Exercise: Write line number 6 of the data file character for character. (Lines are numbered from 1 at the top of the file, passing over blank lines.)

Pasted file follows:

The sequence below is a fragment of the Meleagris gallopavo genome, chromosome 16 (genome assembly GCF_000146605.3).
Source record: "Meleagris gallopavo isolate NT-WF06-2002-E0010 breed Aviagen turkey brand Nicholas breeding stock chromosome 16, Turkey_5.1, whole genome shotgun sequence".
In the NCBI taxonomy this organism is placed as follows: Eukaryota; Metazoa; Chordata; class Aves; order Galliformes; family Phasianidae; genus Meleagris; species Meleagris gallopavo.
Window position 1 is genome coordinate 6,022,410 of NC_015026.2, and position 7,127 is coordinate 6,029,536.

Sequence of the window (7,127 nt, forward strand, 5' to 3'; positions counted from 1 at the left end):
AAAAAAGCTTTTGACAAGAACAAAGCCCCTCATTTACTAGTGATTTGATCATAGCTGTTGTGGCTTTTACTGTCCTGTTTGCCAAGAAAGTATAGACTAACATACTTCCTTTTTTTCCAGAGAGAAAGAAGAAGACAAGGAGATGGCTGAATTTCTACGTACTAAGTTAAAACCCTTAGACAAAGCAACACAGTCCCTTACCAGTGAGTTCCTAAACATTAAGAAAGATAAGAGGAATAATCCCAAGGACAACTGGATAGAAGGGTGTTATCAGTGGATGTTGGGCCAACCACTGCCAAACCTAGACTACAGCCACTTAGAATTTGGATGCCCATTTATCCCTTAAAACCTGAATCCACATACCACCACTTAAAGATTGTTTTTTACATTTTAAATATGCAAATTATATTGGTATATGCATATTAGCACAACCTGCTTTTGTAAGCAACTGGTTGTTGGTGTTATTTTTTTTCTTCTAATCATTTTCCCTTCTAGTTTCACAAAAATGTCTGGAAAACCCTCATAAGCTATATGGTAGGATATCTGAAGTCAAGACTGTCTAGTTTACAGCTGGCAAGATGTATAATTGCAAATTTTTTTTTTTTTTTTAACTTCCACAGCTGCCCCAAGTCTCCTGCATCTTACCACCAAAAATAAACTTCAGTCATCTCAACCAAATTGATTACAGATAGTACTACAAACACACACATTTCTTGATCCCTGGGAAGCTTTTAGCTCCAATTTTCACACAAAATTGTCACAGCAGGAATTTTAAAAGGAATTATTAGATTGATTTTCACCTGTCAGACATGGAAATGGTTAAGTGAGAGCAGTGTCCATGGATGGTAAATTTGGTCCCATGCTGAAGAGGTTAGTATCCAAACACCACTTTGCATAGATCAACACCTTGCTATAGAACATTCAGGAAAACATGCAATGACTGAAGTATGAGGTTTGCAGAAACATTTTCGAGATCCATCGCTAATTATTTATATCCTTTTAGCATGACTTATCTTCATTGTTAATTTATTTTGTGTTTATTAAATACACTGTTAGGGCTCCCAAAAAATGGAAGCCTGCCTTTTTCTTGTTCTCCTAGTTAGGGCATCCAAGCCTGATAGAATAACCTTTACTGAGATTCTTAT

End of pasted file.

AAAAAAGCTTTTGACAAGAACAAAGCCCCTCATTTACTAGTGATTTGATCATAGCTGTTGTGGCTTTTACTGTCCTGTTTGCCAAGAAAGTATAGACTAACATACTTCCTTTTTTTCCAGAGAGAAAGAAGAAGACAAGGAGATGGCTGAATTTCTACGTACTAAGTTAAAACCCTTAGACAAAGCAACACAGTCCCTTACCAGTGAGTTCCTAAACATTAAGAAAGATAAGAGGAATAATCCCAAGGACAACTGGATAGAAGGGTGTTATCAGTGGATGTTGGGCCAACCACTGCCAAACCTAGACTACAGCCACTTAGAATTTGGATGCCCATTTATCCCTTAAAACCTGAATCCACATACCACCACTTAAAGATTGTTTTTTACATTTTAAATATGCAAATTATATTGGTATATGCATATTAGCACAACCTGCTTTTGTAAGCAACTGGTTGTTGGTGTTATTTTTTTTCTTCTAATCATTTTCCCTTCTAGTTTCACAAAAATGTCTGGAAAACCCTCATAAGCTATATGGTAGGATATCTGAAGTCAAGACTGTCTAGTTTACAGCTGGCAAGATGTATAATTGCAAATTTTTTTTTTTTTTTTAACTTCCACAGCTGCCCCAAGTCTCCTGCATCTTACCACCAAAAATAAACTTCAGTCATCTCAACCAAATTGATTACAGATAGTACTACAAACACACACATTTCTTGATCCCTGGGAAGCTTTTAGCTCCAATTTTCACACAAAATTGTCACAGCAGGAATTTTAAAAGGAATTATTAGATTGATTTTCACCTGTCAGACATGGAAATGGTTAAGTGAGAGCAGTGTCCATGGATGGTAAATTTGGTCCCATGCTGAAGAGGTTAGTATCCAAACACCACTTTGCATAGATCAACACCTTGCTATAGAACATTCAGGAAAACATGCAATGACTGAAGTATGAGGTTTGCAGAAACATTTTCGAGATCCATCGCTAATTATTTATATCCTTTTAGCATGACTTATCTTCATTGTTAATTTATTTTGTGTTTATTAAATACACTGTTAGGGCTCCCAAAAAATGGAAGCCTGCCTTTTTCTTGTTCTCCTAGTTAGGGCATCCAAGCCTGATAGAATAACCTTTACTGAGATTCTTAT